Why "Cosmos" Can’t Save Public Support for ScienceRoundup: Historians' Take
tags: Cold War, Science, technology, Cosmos
Audra Wolfe is a writer, historian of science, and the author of Competing With the Soviets: Science, Technology, and the State in Cold War America.
...If the conversations on Twitter (#cosmos) and science blogs are any indication, though, people seem to want more from Cosmos than quality edutainment. The New York Times’ Dennis Overbye wonders if Cosmos can solve the fracking debate. Clara Moskowitz, an editor for Scientific American, hopes that Tyson’s series can reeducate the quarter of Americans who think the sun revolves around the Earth. In a taped lead-in to the show, President Obama suggested that the show could play a role in the future of American innovation, urging viewers to “Open your eyes, open your imagination,” because “the next great discovery could be yours.”
As is so often the case with science communication, the assumption seems to be that public understanding of science—sprinkled with a hearty dose of wonder and awe—will produce respect for scientific authority, support for science funding, and a new generation of would-be scientists. If only Americans loved science a little more, the thinking goes, we could end our squabbling about climate change, clean energy, evolution, and funding NASA and the National Science Foundation. These are high hopes to pin on a television show, even one as glorious as Cosmos....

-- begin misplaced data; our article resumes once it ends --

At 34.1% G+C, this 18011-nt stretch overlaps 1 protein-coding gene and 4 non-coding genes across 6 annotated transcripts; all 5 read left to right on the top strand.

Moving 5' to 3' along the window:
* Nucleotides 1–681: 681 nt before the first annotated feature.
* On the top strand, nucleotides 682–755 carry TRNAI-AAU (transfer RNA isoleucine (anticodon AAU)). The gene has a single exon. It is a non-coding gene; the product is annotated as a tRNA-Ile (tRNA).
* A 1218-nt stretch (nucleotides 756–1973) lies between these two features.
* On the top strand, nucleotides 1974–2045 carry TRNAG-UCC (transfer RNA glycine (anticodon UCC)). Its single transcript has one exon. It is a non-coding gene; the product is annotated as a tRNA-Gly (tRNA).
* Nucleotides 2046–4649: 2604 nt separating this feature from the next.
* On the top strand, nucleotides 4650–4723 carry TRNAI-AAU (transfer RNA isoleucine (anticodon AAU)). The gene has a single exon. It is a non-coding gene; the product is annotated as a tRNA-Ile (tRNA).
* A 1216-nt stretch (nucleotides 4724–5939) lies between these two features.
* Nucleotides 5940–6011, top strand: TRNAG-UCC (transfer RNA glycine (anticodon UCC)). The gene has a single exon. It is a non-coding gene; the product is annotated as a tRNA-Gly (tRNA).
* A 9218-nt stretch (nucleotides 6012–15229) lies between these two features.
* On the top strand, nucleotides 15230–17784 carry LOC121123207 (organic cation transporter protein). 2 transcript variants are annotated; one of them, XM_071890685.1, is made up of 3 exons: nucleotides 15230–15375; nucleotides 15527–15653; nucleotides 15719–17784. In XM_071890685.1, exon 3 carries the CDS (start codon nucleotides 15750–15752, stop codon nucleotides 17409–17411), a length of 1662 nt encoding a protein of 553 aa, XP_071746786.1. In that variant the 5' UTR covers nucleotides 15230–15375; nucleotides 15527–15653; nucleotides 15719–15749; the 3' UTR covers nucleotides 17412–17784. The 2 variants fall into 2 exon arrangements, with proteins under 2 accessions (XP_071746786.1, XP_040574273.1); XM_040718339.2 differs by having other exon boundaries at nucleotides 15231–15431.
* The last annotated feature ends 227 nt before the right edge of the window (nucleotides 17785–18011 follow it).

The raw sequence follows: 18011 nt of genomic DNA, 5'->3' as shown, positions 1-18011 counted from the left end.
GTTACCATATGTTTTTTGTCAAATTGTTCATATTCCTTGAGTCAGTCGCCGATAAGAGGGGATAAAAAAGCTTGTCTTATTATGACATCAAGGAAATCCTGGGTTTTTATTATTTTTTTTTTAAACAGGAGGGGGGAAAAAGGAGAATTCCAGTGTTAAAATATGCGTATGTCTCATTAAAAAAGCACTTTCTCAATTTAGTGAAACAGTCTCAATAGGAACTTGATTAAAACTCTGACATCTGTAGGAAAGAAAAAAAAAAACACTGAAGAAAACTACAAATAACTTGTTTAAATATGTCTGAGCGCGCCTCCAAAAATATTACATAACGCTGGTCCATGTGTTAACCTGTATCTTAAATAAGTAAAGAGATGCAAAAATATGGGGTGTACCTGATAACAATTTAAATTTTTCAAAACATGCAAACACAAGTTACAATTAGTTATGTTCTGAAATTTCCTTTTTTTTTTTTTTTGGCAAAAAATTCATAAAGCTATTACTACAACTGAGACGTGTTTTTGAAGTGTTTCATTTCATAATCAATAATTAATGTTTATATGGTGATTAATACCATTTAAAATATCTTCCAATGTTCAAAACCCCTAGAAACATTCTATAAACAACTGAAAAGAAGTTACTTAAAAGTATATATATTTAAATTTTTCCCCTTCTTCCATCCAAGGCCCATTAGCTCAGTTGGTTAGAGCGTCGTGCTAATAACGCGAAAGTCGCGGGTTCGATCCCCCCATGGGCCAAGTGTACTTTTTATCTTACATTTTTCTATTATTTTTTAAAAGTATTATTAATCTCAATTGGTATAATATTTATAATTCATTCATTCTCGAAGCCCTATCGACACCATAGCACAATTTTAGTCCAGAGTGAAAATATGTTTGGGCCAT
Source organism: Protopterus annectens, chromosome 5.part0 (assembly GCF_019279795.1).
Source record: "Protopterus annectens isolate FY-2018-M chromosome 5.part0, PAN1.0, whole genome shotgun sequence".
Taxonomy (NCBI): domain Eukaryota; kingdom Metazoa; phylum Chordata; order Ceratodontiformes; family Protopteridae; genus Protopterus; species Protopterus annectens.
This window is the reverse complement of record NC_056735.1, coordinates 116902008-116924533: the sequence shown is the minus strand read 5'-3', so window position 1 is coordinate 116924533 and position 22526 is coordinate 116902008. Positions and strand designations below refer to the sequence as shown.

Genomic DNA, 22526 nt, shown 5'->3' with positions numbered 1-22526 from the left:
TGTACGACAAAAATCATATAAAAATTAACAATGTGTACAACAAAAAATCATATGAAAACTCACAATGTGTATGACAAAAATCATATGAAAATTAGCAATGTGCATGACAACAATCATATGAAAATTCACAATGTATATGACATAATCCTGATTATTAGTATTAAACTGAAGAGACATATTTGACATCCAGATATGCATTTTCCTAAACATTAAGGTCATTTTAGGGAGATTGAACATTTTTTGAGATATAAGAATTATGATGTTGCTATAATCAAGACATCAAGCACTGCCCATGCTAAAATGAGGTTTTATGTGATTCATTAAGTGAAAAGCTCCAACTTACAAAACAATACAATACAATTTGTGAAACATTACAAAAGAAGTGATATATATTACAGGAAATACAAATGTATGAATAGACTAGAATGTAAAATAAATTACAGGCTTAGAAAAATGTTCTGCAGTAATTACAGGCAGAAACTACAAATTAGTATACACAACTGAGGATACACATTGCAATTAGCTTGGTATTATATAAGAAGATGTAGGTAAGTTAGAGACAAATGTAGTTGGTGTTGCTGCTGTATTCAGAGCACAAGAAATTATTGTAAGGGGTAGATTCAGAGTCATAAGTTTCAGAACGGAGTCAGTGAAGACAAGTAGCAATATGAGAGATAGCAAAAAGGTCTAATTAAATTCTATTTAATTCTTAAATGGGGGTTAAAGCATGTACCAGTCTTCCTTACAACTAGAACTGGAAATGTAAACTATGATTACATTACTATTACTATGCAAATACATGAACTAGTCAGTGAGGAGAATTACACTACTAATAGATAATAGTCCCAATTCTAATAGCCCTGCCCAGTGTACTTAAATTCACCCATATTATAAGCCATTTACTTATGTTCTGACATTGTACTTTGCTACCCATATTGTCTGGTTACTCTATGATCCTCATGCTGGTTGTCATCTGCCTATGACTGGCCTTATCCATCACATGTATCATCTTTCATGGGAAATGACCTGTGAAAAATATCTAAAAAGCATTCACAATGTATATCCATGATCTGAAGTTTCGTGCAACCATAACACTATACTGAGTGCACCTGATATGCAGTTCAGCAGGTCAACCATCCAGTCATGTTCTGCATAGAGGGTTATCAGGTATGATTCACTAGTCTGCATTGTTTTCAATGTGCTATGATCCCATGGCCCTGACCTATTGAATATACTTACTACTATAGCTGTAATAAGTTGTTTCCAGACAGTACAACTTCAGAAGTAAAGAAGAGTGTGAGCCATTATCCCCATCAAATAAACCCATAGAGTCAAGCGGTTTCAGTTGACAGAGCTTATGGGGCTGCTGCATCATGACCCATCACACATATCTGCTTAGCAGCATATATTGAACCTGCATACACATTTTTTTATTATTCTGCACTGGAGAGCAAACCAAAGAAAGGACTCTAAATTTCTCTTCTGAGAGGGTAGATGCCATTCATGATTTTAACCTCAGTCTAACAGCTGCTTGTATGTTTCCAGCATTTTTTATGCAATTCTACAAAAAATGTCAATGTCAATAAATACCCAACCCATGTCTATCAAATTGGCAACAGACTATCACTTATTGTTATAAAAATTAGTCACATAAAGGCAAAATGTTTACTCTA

Sagan’s Cosmos first aired on PBS in 1980, a moment when Cold War tensions were heating back up. This is critical, because so much of postwar funding for American scientific research depended on an implicit bargain with the military-industrial complex. The federal government supported research in science and technology, and, in exchange, scientists offered their expertise should it be needed in times of war. Public support for science was an easy sell, in part, because so much of the Cold War rivalry depended on high-tech weaponry built on cutting-edge science....
comments powered by Disqus
- The ‘nation’s report card’ says it assesses critical thinking in history
- A ‘Quest for Justice’ for Murdered Civil Rights Pioneer, 52 Years Later
- Under Trump, Most Americans Lack Basic Knowledge to Understand Current Events, Study Finds
- Trump wants a military parade down Pennsylvania Avenue on July 4th
- What Happens When an Entire Campus Is Rooted in the Confederacy?
- Male historian tapped to lead Department of Women, Gender and Sexuality Studies at the University of Kansas
- Decline in History Majors Continues, Departments Respond
- He’s 75 now. When he started teaching at the University of New Orleans students walked out on his class.
- ‘Fake news’ from 1738 offers lessons for modern historians, says Missouri scholar
- Peter Dreier calls on Americans to build monuments to liberal heroes